What do we want people to consider when they see the name and connect it to the legacy of Martin Luther King Jr. — chaos, speed, confusion and anger, or that which brings out the best in us? I guess that has been answered.
(The) King Street area would have been a perfect MLK community reflective of how the man saw the world from the mountain top — flawed and rough on this side, but full of peaceful hope on the other. A place where people of all kinds greet each other and talk, blur differences and reflect on God’s most perfect creations.
Renaming King Street and the park between it and Commerce Street would have been the kindest honor a city could bestow on a man of peace. University Parkway is uncivil at best.
Remember the Korean War
I couldn’t help but notice in the article, “A salute to the American soldier,” that the Korean War was missing from the list of wars referenced. As a veteran who served in Korea, and as my father is a Korean War MIA, I am very sensitive when comes to matters about the war.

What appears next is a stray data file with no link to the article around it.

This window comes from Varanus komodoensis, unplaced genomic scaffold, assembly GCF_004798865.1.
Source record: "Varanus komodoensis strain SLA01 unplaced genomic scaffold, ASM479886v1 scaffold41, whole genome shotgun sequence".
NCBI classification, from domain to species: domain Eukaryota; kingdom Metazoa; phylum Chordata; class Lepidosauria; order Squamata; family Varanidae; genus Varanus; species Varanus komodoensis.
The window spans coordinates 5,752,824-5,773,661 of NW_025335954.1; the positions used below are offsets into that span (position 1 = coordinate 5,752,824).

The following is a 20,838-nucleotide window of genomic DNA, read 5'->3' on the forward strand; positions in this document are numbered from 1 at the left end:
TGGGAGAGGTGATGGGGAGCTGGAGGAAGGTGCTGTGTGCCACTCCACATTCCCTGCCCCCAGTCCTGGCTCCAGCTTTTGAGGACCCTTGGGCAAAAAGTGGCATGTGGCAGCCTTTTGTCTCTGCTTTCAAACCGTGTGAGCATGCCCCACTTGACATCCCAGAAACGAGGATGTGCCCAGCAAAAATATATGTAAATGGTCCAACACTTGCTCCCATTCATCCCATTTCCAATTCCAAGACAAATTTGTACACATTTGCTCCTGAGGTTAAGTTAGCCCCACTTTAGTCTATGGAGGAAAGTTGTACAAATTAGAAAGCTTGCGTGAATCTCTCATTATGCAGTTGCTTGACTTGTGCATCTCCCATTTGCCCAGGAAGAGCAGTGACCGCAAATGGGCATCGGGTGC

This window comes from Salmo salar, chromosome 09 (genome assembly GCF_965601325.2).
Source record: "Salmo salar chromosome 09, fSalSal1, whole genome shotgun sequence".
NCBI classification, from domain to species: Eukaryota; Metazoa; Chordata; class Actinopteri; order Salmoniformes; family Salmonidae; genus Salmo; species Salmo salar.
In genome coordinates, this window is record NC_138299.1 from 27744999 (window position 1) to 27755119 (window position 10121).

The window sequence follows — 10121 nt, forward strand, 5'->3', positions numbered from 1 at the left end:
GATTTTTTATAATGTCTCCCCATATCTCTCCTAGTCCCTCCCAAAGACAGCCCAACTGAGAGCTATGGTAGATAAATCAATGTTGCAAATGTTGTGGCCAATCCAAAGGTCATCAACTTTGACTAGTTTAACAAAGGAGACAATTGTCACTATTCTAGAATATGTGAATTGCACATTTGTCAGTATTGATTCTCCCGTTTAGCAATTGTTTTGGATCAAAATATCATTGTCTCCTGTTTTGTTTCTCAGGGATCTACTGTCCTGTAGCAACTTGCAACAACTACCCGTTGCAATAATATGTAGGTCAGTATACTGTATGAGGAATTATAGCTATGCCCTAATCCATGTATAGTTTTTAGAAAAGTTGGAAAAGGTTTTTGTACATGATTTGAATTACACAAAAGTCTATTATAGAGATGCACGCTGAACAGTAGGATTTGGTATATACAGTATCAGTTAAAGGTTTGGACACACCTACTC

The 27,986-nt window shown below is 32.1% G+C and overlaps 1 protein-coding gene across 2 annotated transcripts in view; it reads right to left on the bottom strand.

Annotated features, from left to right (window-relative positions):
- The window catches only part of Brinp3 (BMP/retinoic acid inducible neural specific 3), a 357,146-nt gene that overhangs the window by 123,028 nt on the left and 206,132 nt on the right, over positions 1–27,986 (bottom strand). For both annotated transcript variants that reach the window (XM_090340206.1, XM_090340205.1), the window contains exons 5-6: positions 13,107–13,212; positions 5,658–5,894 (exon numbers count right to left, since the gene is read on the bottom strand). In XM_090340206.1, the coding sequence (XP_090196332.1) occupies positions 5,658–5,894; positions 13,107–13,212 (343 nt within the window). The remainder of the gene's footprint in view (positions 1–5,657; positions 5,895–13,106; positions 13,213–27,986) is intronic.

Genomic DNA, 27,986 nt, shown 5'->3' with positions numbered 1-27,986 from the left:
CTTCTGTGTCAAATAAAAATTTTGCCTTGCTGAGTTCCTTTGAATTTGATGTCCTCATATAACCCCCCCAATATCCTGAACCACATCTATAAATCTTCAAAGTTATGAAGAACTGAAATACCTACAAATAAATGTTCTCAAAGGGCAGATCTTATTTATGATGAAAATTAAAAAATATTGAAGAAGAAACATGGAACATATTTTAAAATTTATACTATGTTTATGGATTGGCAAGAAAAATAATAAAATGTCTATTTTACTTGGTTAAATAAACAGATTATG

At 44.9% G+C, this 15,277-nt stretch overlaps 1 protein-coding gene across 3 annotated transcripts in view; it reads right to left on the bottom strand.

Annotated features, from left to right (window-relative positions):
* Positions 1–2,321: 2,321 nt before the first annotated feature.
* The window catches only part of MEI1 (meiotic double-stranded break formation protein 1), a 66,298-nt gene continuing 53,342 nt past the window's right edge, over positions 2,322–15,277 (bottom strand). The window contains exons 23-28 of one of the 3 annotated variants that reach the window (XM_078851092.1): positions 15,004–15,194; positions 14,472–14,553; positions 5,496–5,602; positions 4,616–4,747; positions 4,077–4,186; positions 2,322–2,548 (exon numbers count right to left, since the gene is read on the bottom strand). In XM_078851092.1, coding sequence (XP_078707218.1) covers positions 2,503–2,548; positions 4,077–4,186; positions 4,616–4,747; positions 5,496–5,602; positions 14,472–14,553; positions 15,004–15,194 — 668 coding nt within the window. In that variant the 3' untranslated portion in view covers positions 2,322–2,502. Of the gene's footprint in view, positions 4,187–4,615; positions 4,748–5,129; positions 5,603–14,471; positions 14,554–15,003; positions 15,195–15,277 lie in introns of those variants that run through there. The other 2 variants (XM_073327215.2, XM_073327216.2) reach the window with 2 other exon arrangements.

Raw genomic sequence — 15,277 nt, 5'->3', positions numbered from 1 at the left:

It is appropriately called “The Forgotten War,” yet there was a a total 55,000 U.S. military members dead and missing during the three years of the war. This does not count the casualties that the other United Nations countries suffered.
Over 1 million South Koreans civilians also lost their lives. Today, South Korean is a thriving democracy and one of our greatest allies because of the sacrifices of these that served and died.
The men and women who served in Korea War deserve our recognition. They also have stories to tell.
FRED B. ROUNTREE